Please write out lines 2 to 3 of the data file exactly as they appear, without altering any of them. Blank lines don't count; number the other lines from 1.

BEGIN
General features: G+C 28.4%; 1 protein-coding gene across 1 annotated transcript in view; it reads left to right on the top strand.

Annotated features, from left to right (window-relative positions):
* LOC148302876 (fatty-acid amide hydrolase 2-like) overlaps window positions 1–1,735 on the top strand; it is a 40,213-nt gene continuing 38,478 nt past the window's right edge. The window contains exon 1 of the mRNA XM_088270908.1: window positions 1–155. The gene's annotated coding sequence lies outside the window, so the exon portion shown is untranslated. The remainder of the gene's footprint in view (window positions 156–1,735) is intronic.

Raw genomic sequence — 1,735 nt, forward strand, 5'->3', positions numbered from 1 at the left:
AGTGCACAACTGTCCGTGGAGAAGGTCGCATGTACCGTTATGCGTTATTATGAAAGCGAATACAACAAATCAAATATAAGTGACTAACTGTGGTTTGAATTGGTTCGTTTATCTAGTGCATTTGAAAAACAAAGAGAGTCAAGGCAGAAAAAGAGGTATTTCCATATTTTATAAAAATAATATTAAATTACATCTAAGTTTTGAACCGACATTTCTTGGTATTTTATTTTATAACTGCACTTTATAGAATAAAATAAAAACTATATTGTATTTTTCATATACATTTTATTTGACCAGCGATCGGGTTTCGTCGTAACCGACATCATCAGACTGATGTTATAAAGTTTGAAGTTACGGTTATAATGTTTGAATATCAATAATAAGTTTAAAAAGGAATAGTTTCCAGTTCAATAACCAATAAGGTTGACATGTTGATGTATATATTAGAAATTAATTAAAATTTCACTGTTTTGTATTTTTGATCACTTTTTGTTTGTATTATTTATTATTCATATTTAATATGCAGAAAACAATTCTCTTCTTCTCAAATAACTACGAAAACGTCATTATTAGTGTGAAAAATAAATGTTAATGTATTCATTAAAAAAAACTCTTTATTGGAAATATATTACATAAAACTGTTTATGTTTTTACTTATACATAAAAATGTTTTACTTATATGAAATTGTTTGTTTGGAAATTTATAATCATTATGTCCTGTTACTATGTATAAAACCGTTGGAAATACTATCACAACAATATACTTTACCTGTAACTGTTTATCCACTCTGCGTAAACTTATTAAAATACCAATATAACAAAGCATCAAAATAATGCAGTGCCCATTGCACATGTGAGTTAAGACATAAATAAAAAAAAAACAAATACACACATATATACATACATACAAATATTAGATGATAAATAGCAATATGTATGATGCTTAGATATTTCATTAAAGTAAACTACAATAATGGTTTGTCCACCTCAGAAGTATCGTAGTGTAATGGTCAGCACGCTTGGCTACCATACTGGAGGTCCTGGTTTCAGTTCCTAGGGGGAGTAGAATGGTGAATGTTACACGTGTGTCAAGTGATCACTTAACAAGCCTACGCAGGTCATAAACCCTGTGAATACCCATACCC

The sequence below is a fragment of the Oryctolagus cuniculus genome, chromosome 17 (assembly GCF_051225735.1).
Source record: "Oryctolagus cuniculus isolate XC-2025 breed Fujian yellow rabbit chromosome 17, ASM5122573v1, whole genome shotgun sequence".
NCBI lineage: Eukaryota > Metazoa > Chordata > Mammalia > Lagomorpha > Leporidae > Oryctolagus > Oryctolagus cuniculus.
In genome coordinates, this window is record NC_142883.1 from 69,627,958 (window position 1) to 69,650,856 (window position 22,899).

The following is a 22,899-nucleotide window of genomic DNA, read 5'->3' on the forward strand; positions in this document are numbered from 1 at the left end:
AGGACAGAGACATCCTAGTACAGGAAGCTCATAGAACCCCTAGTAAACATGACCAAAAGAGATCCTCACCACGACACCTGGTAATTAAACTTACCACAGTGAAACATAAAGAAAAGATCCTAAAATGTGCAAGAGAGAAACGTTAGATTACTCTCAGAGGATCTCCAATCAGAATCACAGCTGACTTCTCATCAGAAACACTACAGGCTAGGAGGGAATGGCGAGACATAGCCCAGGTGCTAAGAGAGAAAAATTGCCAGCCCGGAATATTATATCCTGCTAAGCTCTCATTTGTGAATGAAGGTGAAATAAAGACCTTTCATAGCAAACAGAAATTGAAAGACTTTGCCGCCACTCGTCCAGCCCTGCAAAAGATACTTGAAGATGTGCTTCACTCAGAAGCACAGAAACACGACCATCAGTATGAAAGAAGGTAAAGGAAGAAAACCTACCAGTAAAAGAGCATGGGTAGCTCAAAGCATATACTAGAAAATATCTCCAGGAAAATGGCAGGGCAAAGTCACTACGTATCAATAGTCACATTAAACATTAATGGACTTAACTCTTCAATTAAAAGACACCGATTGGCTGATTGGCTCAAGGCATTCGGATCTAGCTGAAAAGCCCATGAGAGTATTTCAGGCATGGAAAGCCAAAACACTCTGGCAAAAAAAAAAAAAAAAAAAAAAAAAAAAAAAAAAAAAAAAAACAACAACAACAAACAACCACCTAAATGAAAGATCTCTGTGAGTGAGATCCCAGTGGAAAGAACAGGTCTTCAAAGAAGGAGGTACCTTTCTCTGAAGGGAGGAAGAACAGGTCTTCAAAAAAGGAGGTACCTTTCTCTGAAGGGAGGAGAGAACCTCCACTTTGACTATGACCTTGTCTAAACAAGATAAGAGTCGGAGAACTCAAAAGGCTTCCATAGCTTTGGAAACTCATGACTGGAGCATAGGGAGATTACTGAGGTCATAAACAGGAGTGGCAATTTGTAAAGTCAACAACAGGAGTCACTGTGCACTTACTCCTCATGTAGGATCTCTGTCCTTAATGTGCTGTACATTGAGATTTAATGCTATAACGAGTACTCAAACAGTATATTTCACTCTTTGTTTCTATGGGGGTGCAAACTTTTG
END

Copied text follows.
Annotated features, from left to right (window-relative positions):
* LOC148302876 (fatty-acid amide hydrolase 2-like) overlaps window positions 1–1,735 on the top strand; it is a 40,213-nt gene continuing 38,478 nt past the window's right edge. The window contains exon 1 of the mRNA XM_088270908.1: window positions 1–155. The gene's annotated coding sequence lies outside the window, so the exon portion shown is untranslated. The remainder of the gene's footprint in view (window positions 156–1,735) is intronic.